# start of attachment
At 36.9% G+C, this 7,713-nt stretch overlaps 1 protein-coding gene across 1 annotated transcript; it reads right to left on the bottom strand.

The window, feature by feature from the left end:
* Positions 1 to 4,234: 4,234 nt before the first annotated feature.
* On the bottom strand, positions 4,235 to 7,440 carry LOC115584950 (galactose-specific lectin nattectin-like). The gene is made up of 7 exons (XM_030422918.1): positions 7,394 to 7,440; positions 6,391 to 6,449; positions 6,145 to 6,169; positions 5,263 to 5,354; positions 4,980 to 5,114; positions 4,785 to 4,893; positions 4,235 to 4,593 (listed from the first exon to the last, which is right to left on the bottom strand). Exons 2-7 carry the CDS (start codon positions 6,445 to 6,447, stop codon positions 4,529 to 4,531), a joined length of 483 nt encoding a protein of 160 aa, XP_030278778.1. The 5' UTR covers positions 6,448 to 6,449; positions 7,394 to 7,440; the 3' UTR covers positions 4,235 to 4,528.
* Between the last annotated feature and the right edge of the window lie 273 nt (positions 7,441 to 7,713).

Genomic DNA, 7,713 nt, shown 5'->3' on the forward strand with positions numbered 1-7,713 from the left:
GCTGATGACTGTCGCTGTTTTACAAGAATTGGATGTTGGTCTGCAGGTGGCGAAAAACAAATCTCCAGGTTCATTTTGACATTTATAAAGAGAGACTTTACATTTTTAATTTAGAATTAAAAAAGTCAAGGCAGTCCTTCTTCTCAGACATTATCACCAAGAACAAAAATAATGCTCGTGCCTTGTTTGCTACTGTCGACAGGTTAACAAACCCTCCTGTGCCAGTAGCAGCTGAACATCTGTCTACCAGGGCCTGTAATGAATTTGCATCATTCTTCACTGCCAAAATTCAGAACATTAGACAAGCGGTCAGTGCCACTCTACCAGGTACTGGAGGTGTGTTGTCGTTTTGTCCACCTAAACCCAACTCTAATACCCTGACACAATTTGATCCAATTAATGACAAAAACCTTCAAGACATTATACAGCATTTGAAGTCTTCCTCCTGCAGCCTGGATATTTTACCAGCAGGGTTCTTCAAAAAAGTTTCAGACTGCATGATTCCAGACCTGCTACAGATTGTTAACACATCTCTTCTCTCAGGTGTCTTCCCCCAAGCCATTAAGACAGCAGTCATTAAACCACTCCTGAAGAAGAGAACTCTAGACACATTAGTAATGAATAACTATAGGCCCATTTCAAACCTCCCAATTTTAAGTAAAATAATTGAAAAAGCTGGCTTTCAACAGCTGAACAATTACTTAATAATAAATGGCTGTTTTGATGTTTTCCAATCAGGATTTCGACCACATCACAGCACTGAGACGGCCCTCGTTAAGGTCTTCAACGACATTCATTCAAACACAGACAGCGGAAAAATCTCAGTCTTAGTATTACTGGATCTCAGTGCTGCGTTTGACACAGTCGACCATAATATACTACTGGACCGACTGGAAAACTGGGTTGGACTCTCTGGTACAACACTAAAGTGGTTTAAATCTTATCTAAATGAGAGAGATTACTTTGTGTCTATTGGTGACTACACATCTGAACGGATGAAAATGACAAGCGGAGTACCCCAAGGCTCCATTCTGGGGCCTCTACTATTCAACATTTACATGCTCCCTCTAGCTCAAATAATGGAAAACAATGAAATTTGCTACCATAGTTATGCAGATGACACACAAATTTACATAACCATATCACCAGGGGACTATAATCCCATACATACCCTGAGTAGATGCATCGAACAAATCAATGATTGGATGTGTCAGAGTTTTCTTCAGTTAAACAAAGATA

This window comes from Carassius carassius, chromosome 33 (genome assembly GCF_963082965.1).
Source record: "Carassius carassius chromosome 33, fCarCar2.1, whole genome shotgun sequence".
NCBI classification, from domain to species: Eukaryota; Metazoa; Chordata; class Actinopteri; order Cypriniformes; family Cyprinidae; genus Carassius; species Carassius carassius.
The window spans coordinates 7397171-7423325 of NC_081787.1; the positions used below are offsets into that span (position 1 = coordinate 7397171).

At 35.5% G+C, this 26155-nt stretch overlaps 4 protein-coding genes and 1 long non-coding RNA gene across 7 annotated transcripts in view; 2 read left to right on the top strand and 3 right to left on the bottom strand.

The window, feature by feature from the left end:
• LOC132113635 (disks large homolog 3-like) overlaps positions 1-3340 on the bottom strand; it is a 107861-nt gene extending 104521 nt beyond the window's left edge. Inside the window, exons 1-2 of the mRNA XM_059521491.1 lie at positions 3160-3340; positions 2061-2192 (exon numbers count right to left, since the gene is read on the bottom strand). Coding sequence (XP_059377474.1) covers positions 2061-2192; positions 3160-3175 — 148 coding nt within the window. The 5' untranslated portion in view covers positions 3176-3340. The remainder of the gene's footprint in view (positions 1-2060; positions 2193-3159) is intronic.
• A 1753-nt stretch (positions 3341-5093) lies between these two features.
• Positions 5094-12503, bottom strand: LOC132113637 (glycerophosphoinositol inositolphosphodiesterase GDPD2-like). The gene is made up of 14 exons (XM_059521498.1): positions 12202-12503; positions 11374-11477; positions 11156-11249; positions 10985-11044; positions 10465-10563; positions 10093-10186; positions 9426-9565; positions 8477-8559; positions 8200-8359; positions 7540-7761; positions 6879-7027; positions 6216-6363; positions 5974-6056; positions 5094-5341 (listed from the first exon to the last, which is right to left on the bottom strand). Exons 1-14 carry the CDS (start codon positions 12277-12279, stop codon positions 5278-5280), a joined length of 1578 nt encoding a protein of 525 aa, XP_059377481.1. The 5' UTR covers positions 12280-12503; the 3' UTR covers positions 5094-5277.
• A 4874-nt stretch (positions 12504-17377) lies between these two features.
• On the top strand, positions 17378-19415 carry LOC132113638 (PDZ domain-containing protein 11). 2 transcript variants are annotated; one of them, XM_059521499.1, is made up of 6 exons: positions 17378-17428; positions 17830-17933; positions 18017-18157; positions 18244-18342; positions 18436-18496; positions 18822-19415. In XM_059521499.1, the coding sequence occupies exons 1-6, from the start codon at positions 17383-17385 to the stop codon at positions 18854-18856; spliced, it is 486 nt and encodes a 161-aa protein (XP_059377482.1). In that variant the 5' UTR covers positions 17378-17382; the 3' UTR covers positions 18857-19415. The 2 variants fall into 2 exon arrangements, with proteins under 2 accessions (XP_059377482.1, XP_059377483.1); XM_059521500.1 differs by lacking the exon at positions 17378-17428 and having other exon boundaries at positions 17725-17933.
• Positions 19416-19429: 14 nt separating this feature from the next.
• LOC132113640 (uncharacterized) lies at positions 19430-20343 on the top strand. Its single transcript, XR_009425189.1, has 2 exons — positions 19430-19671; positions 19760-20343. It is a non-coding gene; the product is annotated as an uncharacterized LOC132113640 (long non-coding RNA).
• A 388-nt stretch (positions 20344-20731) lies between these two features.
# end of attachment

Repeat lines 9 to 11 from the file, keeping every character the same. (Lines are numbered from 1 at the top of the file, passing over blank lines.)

Source record: "Carassius carassius chromosome 33, fCarCar2.1, whole genome shotgun sequence".
NCBI classification, from domain to species: Eukaryota; Metazoa; Chordata; class Actinopteri; order Cypriniformes; family Cyprinidae; genus Carassius; species Carassius carassius.
The window spans coordinates 7397171-7423325 of NC_081787.1; the positions used below are offsets into that span (position 1 = coordinate 7397171).